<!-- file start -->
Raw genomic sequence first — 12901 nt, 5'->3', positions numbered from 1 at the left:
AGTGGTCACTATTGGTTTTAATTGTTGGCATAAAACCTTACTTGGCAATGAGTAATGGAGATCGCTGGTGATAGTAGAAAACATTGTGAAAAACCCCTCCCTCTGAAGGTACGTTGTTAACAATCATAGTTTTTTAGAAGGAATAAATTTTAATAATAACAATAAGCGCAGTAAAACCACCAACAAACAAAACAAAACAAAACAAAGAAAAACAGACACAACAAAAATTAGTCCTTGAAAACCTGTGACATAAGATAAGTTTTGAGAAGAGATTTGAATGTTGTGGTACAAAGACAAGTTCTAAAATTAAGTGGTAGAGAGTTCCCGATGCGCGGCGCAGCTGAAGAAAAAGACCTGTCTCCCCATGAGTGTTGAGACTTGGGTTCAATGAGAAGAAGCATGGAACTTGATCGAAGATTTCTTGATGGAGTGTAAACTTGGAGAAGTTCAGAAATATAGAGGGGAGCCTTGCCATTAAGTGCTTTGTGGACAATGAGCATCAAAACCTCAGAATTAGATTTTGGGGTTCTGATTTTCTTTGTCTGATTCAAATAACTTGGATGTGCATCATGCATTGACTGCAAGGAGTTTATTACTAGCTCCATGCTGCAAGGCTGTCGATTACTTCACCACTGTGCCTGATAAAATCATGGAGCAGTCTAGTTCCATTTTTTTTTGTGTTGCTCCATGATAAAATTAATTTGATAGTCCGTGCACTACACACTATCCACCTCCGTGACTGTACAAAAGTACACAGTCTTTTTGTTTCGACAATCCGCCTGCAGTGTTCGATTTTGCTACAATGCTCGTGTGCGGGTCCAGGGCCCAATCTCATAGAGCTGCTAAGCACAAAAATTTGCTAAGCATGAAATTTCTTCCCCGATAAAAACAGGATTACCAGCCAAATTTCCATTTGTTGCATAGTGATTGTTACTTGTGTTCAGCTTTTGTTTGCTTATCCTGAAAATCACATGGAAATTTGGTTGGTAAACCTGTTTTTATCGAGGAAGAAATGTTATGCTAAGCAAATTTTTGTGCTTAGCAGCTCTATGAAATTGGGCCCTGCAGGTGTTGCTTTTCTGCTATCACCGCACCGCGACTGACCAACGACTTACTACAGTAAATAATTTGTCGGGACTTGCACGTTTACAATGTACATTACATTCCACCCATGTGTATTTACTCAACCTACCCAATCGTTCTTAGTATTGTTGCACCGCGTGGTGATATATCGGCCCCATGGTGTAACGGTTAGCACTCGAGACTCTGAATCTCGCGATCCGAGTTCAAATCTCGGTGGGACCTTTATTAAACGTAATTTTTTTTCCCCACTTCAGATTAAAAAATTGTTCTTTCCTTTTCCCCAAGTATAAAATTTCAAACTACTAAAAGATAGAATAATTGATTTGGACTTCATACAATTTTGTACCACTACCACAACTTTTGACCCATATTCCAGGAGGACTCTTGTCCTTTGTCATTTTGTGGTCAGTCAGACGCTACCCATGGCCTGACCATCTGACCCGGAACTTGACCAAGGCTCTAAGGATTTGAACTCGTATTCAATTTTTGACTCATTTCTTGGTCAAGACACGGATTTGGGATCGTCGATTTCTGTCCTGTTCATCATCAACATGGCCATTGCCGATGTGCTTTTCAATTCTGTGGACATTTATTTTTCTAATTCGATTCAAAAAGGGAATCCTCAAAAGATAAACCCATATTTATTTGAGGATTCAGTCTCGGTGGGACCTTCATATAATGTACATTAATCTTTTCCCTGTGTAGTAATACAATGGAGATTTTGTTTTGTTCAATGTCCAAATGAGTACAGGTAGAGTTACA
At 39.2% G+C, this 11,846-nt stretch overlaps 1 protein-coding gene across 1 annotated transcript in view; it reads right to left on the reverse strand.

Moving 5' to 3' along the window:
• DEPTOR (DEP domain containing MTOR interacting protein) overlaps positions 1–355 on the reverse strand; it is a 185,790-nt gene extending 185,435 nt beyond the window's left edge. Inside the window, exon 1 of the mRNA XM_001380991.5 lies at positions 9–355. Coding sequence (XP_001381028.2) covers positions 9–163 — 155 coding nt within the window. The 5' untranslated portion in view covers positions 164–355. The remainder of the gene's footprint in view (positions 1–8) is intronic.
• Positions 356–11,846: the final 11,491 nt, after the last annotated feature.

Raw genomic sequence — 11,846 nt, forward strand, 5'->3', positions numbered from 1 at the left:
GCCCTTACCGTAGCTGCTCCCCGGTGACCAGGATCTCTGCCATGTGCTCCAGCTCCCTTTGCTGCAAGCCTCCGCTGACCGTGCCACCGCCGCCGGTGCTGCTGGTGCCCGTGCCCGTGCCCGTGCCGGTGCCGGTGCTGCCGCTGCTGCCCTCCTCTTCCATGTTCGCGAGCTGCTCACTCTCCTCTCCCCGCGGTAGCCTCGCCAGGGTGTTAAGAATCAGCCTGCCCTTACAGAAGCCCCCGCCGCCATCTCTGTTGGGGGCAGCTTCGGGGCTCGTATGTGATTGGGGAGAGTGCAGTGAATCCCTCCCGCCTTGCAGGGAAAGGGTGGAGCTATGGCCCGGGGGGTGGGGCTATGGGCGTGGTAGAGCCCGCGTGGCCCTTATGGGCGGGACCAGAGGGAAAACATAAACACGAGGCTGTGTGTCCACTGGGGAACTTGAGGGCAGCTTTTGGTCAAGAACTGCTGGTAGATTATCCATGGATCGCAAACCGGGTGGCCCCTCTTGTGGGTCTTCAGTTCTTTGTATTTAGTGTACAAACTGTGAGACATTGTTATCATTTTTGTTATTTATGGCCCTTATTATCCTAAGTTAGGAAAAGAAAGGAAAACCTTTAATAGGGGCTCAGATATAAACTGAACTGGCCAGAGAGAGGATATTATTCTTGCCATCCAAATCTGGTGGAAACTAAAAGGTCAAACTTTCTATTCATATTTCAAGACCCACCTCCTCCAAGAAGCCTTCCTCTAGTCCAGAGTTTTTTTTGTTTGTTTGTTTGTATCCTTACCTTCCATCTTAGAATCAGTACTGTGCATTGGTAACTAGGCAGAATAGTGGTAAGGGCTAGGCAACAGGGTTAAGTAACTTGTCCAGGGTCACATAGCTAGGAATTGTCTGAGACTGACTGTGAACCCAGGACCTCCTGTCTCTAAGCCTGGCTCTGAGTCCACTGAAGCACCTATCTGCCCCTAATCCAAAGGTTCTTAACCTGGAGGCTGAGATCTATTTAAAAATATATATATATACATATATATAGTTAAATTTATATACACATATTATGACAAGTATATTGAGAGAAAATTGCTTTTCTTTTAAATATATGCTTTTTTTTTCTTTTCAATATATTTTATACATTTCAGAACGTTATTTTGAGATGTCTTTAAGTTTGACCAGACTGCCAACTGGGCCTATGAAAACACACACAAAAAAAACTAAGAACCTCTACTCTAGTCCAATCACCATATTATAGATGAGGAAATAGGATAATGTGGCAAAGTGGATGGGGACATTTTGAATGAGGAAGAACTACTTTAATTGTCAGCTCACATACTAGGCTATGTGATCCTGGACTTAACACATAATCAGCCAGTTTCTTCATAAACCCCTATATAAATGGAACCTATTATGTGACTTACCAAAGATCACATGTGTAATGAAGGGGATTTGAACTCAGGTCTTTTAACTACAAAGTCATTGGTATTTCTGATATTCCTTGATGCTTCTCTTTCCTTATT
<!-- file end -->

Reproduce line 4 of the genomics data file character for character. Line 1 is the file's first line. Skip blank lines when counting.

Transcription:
Moving 5' to 3' along the window: